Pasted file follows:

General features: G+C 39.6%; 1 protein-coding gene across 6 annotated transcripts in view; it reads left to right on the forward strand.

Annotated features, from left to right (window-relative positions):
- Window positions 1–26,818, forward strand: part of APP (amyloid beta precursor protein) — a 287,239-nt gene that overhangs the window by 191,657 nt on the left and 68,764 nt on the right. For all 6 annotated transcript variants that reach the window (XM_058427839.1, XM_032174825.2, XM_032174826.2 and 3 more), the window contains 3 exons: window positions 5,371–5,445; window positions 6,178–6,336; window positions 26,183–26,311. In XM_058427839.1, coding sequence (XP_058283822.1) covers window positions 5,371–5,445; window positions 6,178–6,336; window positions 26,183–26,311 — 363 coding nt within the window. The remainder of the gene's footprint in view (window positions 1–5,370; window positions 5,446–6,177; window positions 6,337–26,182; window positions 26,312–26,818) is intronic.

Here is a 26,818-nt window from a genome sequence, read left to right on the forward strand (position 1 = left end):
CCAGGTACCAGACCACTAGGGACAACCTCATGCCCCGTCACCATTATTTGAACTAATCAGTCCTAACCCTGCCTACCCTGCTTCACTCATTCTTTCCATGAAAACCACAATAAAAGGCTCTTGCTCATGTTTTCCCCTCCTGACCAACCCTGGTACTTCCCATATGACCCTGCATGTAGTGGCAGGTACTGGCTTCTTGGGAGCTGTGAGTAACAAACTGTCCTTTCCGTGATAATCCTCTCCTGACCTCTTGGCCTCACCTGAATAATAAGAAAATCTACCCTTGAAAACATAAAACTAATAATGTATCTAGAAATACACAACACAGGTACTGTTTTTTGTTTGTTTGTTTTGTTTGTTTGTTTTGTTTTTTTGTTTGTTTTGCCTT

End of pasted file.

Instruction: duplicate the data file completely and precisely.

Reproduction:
General features: G+C 39.6%; 1 protein-coding gene across 6 annotated transcripts in view; it reads left to right on the forward strand.

Annotated features, from left to right (window-relative positions):
- Window positions 1–26,818, forward strand: part of APP (amyloid beta precursor protein) — a 287,239-nt gene that overhangs the window by 191,657 nt on the left and 68,764 nt on the right. For all 6 annotated transcript variants that reach the window (XM_058427839.1, XM_032174825.2, XM_032174826.2 and 3 more), the window contains 3 exons: window positions 5,371–5,445; window positions 6,178–6,336; window positions 26,183–26,311. In XM_058427839.1, coding sequence (XP_058283822.1) covers window positions 5,371–5,445; window positions 6,178–6,336; window positions 26,183–26,311 — 363 coding nt within the window. The remainder of the gene's footprint in view (window positions 1–5,370; window positions 5,446–6,177; window positions 6,337–26,182; window positions 26,312–26,818) is intronic.

Here is a 26,818-nt window from a genome sequence, read left to right on the forward strand (position 1 = left end):
CCAGGTACCAGACCACTAGGGACAACCTCATGCCCCGTCACCATTATTTGAACTAATCAGTCCTAACCCTGCCTACCCTGCTTCACTCATTCTTTCCATGAAAACCACAATAAAAGGCTCTTGCTCATGTTTTCCCCTCCTGACCAACCCTGGTACTTCCCATATGACCCTGCATGTAGTGGCAGGTACTGGCTTCTTGGGAGCTGTGAGTAACAAACTGTCCTTTCCGTGATAATCCTCTCCTGACCTCTTGGCCTCACCTGAATAATAAGAAAATCTACCCTTGAAAACATAAAACTAATAATGTATCTAGAAATACACAACACAGGTACTGTTTTTTGTTTGTTTGTTTTGTTTGTTTGTTTTGTTTTTTTGTTTGTTTTGCCTT